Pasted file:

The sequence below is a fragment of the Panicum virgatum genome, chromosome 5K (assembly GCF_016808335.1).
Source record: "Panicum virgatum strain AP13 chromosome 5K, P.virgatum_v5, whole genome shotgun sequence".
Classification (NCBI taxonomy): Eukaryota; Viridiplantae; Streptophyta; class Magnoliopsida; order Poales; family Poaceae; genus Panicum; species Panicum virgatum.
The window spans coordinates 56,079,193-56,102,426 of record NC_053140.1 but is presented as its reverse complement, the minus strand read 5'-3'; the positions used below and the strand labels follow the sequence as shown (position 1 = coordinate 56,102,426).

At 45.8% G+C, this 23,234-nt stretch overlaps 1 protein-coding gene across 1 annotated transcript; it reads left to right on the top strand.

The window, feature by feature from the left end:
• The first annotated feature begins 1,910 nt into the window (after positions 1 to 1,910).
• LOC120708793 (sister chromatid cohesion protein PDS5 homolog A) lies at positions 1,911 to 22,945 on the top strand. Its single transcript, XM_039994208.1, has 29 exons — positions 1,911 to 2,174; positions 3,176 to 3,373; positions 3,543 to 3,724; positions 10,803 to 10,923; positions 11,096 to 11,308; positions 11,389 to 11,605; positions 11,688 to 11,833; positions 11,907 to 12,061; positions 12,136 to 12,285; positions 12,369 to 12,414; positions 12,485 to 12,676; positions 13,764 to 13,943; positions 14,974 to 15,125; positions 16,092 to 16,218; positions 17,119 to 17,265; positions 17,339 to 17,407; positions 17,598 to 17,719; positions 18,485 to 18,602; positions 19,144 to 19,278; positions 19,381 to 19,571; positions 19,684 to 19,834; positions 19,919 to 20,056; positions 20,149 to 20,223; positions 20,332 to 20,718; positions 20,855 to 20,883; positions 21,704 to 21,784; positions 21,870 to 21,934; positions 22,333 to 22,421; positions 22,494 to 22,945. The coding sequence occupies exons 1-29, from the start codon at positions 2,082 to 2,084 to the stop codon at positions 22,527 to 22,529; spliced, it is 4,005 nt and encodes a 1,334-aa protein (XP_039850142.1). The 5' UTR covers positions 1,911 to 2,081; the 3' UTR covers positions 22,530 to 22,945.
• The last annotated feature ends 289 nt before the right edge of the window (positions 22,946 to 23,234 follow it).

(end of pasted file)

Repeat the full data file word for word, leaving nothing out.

The sequence below is a fragment of the Panicum virgatum genome, chromosome 5K (assembly GCF_016808335.1).
Source record: "Panicum virgatum strain AP13 chromosome 5K, P.virgatum_v5, whole genome shotgun sequence".
Classification (NCBI taxonomy): Eukaryota; Viridiplantae; Streptophyta; class Magnoliopsida; order Poales; family Poaceae; genus Panicum; species Panicum virgatum.
The window spans coordinates 56,079,193-56,102,426 of record NC_053140.1 but is presented as its reverse complement, the minus strand read 5'-3'; the positions used below and the strand labels follow the sequence as shown (position 1 = coordinate 56,102,426).

At 45.8% G+C, this 23,234-nt stretch overlaps 1 protein-coding gene across 1 annotated transcript; it reads left to right on the top strand.

The window, feature by feature from the left end:
• The first annotated feature begins 1,910 nt into the window (after positions 1 to 1,910).
• LOC120708793 (sister chromatid cohesion protein PDS5 homolog A) lies at positions 1,911 to 22,945 on the top strand. Its single transcript, XM_039994208.1, has 29 exons — positions 1,911 to 2,174; positions 3,176 to 3,373; positions 3,543 to 3,724; positions 10,803 to 10,923; positions 11,096 to 11,308; positions 11,389 to 11,605; positions 11,688 to 11,833; positions 11,907 to 12,061; positions 12,136 to 12,285; positions 12,369 to 12,414; positions 12,485 to 12,676; positions 13,764 to 13,943; positions 14,974 to 15,125; positions 16,092 to 16,218; positions 17,119 to 17,265; positions 17,339 to 17,407; positions 17,598 to 17,719; positions 18,485 to 18,602; positions 19,144 to 19,278; positions 19,381 to 19,571; positions 19,684 to 19,834; positions 19,919 to 20,056; positions 20,149 to 20,223; positions 20,332 to 20,718; positions 20,855 to 20,883; positions 21,704 to 21,784; positions 21,870 to 21,934; positions 22,333 to 22,421; positions 22,494 to 22,945. The coding sequence occupies exons 1-29, from the start codon at positions 2,082 to 2,084 to the stop codon at positions 22,527 to 22,529; spliced, it is 4,005 nt and encodes a 1,334-aa protein (XP_039850142.1). The 5' UTR covers positions 1,911 to 2,081; the 3' UTR covers positions 22,530 to 22,945.
• The last annotated feature ends 289 nt before the right edge of the window (positions 22,946 to 23,234 follow it).